Smith produced military maps that showed expanding "ink spots" of security around Afghanistan's biggest population centers, including Kabul, Mazar-e-Sharif in the north and Kandahar, the Taliban's spiritual capital in southern Afghanistan.

Smith argued that by focusing on protecting the country's largest population centers under the administration's counterinsurgency strategy, the U.S.-led military has contained much of the violence and is protecting a growing percentage of the country's 28 million residents, even if the Taliban are operating more widely.

In the past year, Smith said, the U.S. military has managed to reduce the number of Afghan districts that account for half of the violence from 14 to nine.

"They will expend a force to go somewhere thinking that we will follow them out of the main . . . population centers," Smith said. "Well, they're mistaken. We're not going to get sucked into chasing them around the country."

Even so, Smith said the military couldn't vouch for the White House assertion that the Taliban control less territory, which he said was based on a CIA study, not a military one.

"It's not a metric that we're able to validate from an ISAF perspective," he said, referring to the International Security Assistance Force, the official name of the coalition. "Not that I disagree with it, but the agency that does that is a three-letter agency."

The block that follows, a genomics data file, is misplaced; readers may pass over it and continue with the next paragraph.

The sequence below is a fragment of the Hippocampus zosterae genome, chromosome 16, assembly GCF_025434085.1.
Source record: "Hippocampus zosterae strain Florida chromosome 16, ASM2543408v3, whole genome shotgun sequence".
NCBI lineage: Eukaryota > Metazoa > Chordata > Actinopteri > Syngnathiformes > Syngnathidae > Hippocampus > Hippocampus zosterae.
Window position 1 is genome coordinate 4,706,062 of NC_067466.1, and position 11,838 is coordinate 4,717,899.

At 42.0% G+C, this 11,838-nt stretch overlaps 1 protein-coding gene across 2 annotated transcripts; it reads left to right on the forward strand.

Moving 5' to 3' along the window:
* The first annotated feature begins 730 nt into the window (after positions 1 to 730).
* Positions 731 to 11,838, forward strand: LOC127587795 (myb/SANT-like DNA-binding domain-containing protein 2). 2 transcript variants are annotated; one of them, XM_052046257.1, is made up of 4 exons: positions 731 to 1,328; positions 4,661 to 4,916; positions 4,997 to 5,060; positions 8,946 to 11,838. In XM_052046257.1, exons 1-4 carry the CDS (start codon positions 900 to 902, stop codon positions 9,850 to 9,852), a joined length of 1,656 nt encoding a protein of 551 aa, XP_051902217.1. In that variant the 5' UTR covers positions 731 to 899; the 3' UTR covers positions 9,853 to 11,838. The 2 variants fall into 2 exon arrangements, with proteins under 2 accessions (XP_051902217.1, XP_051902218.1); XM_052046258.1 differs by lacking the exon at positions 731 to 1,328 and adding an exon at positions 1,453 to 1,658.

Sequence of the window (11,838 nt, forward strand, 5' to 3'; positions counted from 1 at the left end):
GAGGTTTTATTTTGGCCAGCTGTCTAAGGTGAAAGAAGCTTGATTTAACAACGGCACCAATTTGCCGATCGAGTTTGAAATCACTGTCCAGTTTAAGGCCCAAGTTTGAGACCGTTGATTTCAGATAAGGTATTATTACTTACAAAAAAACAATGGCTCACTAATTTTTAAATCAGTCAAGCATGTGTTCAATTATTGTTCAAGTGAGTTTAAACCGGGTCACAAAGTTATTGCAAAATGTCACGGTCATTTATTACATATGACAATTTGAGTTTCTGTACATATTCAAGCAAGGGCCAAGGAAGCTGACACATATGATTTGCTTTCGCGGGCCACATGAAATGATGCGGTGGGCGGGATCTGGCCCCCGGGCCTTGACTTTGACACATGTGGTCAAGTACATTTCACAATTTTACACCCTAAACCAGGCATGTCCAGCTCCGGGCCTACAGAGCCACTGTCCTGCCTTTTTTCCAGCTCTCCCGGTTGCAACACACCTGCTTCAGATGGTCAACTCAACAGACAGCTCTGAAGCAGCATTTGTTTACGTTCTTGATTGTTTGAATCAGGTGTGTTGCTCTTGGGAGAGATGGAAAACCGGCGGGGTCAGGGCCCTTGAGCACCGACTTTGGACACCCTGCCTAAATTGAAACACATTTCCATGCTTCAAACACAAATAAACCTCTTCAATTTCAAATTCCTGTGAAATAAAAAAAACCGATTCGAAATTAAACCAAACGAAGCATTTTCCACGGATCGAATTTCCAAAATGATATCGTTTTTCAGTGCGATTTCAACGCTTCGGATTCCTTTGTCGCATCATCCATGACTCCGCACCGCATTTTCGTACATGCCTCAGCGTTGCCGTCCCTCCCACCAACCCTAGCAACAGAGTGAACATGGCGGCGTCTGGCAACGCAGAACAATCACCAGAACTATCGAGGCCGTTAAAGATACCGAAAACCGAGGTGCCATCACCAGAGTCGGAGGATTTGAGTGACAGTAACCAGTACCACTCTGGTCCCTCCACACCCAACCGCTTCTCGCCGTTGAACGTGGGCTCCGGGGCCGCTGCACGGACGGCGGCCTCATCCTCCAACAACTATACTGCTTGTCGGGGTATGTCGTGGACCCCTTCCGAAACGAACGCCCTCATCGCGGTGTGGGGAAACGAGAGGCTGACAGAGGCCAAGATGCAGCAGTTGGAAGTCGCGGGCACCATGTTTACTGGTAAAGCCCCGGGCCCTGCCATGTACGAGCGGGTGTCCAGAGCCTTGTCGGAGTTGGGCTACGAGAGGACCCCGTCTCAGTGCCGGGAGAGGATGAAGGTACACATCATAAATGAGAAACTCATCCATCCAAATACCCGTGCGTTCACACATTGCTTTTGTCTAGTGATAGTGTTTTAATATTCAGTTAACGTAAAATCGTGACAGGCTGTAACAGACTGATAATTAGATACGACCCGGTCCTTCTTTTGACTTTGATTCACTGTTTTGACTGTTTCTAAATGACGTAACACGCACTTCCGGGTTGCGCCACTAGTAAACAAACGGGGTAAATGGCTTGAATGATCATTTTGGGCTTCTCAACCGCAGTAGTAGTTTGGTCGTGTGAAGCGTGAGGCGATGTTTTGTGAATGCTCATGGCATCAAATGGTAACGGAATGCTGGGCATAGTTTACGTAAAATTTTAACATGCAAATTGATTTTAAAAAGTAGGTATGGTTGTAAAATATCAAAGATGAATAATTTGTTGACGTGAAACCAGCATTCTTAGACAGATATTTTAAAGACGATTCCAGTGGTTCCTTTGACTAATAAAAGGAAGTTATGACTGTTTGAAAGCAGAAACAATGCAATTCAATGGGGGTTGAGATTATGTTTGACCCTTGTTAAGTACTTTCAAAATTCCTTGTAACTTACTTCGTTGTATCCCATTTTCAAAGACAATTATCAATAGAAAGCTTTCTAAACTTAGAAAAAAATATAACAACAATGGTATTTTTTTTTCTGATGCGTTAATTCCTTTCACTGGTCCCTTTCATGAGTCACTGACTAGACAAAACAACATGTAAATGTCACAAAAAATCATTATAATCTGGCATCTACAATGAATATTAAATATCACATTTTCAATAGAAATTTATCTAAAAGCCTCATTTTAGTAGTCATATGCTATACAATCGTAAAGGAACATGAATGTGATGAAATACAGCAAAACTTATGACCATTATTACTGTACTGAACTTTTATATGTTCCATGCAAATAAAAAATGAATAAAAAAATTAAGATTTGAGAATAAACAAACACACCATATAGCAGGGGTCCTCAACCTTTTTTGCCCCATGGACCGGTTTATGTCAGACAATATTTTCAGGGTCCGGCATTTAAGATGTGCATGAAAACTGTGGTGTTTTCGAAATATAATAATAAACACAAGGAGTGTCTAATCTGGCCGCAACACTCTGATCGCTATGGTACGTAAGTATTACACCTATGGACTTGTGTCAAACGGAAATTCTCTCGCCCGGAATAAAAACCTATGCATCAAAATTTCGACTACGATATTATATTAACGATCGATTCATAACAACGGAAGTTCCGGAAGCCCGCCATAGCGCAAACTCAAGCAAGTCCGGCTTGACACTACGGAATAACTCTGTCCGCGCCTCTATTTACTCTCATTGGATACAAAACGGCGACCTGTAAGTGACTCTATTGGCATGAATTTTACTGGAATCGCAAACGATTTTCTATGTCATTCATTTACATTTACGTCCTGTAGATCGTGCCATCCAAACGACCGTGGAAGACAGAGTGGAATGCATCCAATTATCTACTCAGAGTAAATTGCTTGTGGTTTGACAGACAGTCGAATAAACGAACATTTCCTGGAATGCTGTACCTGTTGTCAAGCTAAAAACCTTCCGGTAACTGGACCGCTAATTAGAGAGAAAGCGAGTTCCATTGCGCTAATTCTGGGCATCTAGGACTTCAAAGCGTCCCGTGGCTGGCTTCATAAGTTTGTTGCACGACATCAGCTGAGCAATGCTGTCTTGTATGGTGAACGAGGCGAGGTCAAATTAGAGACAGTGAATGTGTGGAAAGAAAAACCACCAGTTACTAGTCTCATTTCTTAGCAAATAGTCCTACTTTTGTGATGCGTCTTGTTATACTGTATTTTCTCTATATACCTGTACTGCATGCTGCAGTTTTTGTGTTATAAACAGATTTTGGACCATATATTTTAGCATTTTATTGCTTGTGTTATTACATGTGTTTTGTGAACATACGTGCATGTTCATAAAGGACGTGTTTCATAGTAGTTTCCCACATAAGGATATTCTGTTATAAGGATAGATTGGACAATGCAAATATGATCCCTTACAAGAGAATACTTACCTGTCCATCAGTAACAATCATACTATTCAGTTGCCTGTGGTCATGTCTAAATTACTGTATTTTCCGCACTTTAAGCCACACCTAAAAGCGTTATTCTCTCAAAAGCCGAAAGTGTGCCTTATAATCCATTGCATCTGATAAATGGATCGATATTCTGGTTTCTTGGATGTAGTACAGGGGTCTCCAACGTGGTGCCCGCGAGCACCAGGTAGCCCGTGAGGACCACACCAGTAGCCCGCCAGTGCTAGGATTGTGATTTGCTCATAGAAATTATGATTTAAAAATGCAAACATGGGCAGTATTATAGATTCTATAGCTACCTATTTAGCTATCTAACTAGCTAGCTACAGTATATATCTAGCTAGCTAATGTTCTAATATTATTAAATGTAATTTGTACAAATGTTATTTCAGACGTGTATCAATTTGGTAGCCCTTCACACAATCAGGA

A former senior U.S. intelligence official who closely tracks the conflict in Afghanistan said that his own count, based on news reports, showed insurgency-related violence in at least 231 out of the country's 400 districts in November.

The former official, who agreed to discuss his findings only if he weren't identified, because of the sensitivity of the topic, said the count showed the Taliban's reach expanding.

"Even in unclassified sources, it's clear that the Taliban are showing they have greater reach than ever before," he said. "I don't know if they have the staying power." But they can reach previously unaffected areas, he said, "and that means terror. That means they can punish anybody anywhere."

"There were a lot more districts in contention than there were a year ago," he said.

Recent U.N. security estimates that The Wall Street Journal obtained appeared to support that view.

The maps, which assess the safety risks for U.N. staff traveling around Afghanistan, showed security deteriorating in growing pockets across the country.

Problems from March to October of this year worsened in eight provinces and overall travel risks improved in only two, the Journal reported.

(Jonathan S. Landay and Nancy A. Youssef contributed to this report from Washington.)